Saying that another way; the spiritual reality now that we belong to Him, is that our very existence is now by the Spirit of Christ, and we no longer exist in the power of the flesh.
That is why Paul said to the Galatians,
“I have been crucified with Christ; and it is no longer I who live, but Christ lives in me; and the life which I now live in the flesh I live by faith in the Son of God, who loved me, and delivered Himself up for me” (2:20)
It is why he tells the Corinthians (II Cor. 10:3-5) that although they still walk in the flesh, they do not walk according to the flesh, but says,
“We are destroying speculations and every lofty thing raised up against the knowledge of God, and we are taking every thought captive to the obedience of Christ.”
This is not something that could be done in the flesh, but can only be done in the power of the Holy Spirit, who indwells them.
So it is well established by New Testament doctrine that the Christian has Christ living in him, and in fact, there is no such thing as a Christian who does not have Christ living in him. It is that indwelling that makes him a Christian. Not membership in a church, not an ability to memorize and quote scripture, not water baptism, not partaking of the Lord’s Supper, not all the rituals and calisthenics of religion... but the impartation of the divine nature by the life-giving Holy Spirit of God, through faith in the shed blood and resurrection of Christ Jesus.
Now before we move on, I want to warn you for your own benefit that you and you alone must examine yourself, as to whether you are in the faith. Either you have been born again, or you have not. Either you have the divine nature, or only your fleshly, fallen nature.
This is the most important decision you will ever make in your life, because your eternal destiny hangs in the balance. Either you is, or you ain’t. There is no middle ground. You are dead in trespasses and sins, or you are a new creation in Christ.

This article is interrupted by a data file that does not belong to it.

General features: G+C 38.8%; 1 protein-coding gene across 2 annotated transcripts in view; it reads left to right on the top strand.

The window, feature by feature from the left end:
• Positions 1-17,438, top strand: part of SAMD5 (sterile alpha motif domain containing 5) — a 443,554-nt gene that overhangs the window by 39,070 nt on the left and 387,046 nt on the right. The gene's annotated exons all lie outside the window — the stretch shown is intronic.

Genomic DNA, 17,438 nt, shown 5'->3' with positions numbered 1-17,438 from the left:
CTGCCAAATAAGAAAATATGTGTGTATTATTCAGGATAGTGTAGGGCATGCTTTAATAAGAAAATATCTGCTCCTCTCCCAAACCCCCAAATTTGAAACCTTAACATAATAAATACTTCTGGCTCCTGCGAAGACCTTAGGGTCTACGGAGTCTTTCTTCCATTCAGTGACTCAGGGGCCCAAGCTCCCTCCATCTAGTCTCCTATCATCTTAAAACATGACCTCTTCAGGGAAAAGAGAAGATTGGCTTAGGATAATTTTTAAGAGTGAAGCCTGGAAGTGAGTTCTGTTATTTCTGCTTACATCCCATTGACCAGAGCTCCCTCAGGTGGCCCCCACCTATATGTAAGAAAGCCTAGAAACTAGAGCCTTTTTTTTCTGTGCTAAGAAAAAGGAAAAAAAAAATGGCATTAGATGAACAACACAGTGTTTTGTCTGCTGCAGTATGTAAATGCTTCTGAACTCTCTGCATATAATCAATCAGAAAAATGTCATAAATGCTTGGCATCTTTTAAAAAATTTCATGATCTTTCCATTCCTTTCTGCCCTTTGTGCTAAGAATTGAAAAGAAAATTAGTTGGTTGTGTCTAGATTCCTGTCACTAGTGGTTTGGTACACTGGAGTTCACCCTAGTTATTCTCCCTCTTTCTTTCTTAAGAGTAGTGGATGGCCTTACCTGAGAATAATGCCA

The way to determine for yourself if you have Christ in you, is to do an honest assessment of your own heart.
What is your reaction to the conditions and circumstances of life? Do you react as those in the world react? Putting all of your trust in your own abilities to deal with every situation? Reacting in kind when you are mistreated, reviled, inconvenienced?
Or do you sense the peace of the Spirit in you when trouble is on the horizon or comes near? Do you sense a call to prayer for yourself and for loved ones, and even for those who you may not know, but who need God’s help?
Do you have a godly burden for those outside of Christ? Are you grieved by sin, as God is? Do you have a desire to submit every part of your life; your job, your recreation, your finances, your dreams, your goals, your private thoughts, to Him in obedience and faith?
When you think about His imminent return, what is your first, knee-jerk reaction? When you picture yourself suddenly standing face-to-face with Jesus, what emotion do you experience? Fear? Doubt? Excitement?
The most important thing you will ever do, is to be absolutely and perhaps painfully honest with yourself in answering these questions; because these things reveal whether you are a born again believer, headed for Heaven, or a self-deceived church-goer, wearing the badge...carrying the card...but destined for eternity apart from God because the Christ-life is not in you.
Jesus said, “You will know them by their fruit”. What is your fruit? You ask God to give you clarity of thought, do your own soul-searching, and decide for yourself.
Now having established those basics, let me remind you again that Paul is writing to Christians, when he says, “...that Christ may dwell in your hearts through faith”.
So he cannot be talking about conversion. He is not telling Christians that he is praying that they might become what they already are. So we have to look deeper.
CHRIST IN THE HEART OF THE BELIEVER
Again, let me say, there must be some distinction being made here, between salvation itself, and a significant ‘something more’. Paul is talking to Christians, and it is a given that the Spirit of Christ has come to them and is in them. They are regenerated. They are justified, meaning that they are declared right with God through faith in the shed blood of Christ and His resurrection, and they are sanctified, meaning that they are set apart unto God, and His purifying, conforming work is continuing in them. They are saved. They have Christ in them; the hope of glory.